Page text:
And the things I don’t like that much:

  • no connector to Rational ClearCase. I have to copy some notes and Defect info from Clearcase to my task manually.
  • the option to show filtered content only shows content at the same level. I would like to have a “show all” option for when I need to look for some resource.
  • It slows down the system a bit. Not too bad, but I do notice it when I have several eclipse instances running.

Overal, I think Mylyn is a great tool and very useful! Even more if you are working with Bugzilla/Trac projects.

If you want to give it a try, this is Mylyn’s homepage and this is a Mylyn tutorial.


Static SQL vs Dynamic SQL

I have been wanting to write a few technical articles here on the blog, so I’ll start with something that is related with what I have been looking into at work: Static and Dynamic SQL.

From the conversations I have had with both DBAs and developers, it is clear that DBAs prefer static SQL, while developers prefer Dynamic SQL.

The difference between static and dynamic SQL is that static SQL needs to be compiled and bound to the database before application runtime, while dynamic SQL is compiled during runtime. Next, I’ll show a list of pros and cons regarding each one. 

Static SQL


  • compile at bind time. Since the statement is compiled only once and before we run our workload, we have all the database resources in order to generate the most optimal query execution plan. In DB2, there are 9 levels of optimization, being 5 the default one. When we bing our application package, we can pick the highest optimization level – 9 – and get the most optimal execution plan. Using a higher optimization level requires more resources for the compile phase, but since our workload is not yet running, we can afford this high resources requirement.
  • security. Security is probably the most common reason why people use static SQL instead of dynamic SQL. Static SQL allows the DBA to set authorization at the package level. For example, consider an application package app1, that provides SQL functionality to select employee’s name and address from the table employees. The DBA can five user JOHN execution privileges on package app1, even if user JOHN does not have SELECT authority on table employees. Static SQL provides a much finer layer of security.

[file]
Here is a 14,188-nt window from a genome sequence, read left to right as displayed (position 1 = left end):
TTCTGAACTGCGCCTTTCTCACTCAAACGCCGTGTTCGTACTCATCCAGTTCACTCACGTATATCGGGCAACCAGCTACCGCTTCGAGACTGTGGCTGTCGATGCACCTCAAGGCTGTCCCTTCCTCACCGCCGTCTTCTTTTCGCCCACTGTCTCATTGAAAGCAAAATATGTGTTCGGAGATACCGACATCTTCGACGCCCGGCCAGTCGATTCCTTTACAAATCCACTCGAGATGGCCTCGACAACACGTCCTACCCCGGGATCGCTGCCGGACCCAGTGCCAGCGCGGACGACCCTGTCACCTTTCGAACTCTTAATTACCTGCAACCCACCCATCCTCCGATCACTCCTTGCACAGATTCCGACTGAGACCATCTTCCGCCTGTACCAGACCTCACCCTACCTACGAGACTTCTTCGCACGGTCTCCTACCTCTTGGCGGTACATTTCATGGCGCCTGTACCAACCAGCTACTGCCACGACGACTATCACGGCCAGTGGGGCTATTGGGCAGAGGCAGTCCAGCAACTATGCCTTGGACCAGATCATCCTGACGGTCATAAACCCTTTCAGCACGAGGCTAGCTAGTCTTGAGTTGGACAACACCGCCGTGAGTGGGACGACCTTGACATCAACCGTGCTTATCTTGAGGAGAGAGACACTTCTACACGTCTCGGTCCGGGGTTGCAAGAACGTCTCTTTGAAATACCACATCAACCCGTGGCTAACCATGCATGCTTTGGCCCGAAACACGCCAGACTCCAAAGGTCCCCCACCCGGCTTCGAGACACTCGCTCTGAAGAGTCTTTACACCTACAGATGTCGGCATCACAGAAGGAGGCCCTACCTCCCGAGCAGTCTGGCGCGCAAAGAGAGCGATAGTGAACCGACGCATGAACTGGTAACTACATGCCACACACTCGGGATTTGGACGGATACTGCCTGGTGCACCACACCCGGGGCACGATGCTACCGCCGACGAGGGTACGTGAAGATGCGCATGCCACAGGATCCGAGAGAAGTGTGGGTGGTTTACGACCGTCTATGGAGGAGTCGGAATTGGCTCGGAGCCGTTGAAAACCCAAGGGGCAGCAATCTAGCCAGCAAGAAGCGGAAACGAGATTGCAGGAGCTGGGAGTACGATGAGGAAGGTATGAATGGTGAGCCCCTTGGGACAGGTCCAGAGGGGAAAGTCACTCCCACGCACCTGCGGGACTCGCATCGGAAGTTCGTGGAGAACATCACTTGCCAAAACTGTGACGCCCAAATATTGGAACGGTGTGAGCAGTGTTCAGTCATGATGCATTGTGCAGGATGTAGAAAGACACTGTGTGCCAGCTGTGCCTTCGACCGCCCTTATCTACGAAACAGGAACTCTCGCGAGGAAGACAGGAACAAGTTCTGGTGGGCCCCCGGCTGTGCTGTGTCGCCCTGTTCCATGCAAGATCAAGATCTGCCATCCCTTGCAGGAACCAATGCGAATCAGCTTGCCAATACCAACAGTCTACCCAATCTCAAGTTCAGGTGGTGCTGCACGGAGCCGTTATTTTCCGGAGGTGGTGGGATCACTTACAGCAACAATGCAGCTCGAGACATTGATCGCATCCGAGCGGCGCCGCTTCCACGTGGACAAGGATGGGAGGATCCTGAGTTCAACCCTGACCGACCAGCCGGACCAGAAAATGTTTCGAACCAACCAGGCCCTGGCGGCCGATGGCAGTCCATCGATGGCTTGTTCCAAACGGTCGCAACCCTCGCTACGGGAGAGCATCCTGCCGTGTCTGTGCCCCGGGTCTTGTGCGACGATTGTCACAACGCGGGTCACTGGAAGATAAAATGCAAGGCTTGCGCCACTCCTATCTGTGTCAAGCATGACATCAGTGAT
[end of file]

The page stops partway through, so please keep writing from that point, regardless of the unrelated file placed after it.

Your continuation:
• need to bind before runtime. Although binding before runtime usually allows for more optimized access plans, doing this in a test or development environment can be cumbersome.
  • lack of tooling support. most of current IDEs provide coding assistance with support for APIs like JDBC. The lack of support from development tools discourages the use of static SQL.

Dynamic SQL


  • IDEs and APIs: using eclipse to develop Java code that interacts with the database using JDBC or JPA is much simpler than developing a SQLJ application.
  • statement caching. Dynamic statement caching avoids the need to compile the same statement multiple times, increasing the performance to values close to static SQL. However, bear in mind that a cache miss will be extremely expensive.
  • better statistics. Because the statement is compiled at runtime, it uses the latest statistics available, contributing to a better execution plan.


  • compile at runtime. There are a few reasons why compile at runtime can be a bad thing:

    • every time a statement is executed, it needs to be compiled, increasing the total statement execution time
    • the compile time will account for the total execution time, so using higher optimization levels may slow down the overall performance instead of improving it.
    • because the statement is only compiled at runtime, errors in the SQL statement won’t be detected until runtime.

As you can see, there are several reasons why you would choose one over the other. There is no perfect solution! But if you ask me, I would suggest the following: use Static SQL if security is your main concern and use Dynamic SQL if ease of development is your main concern.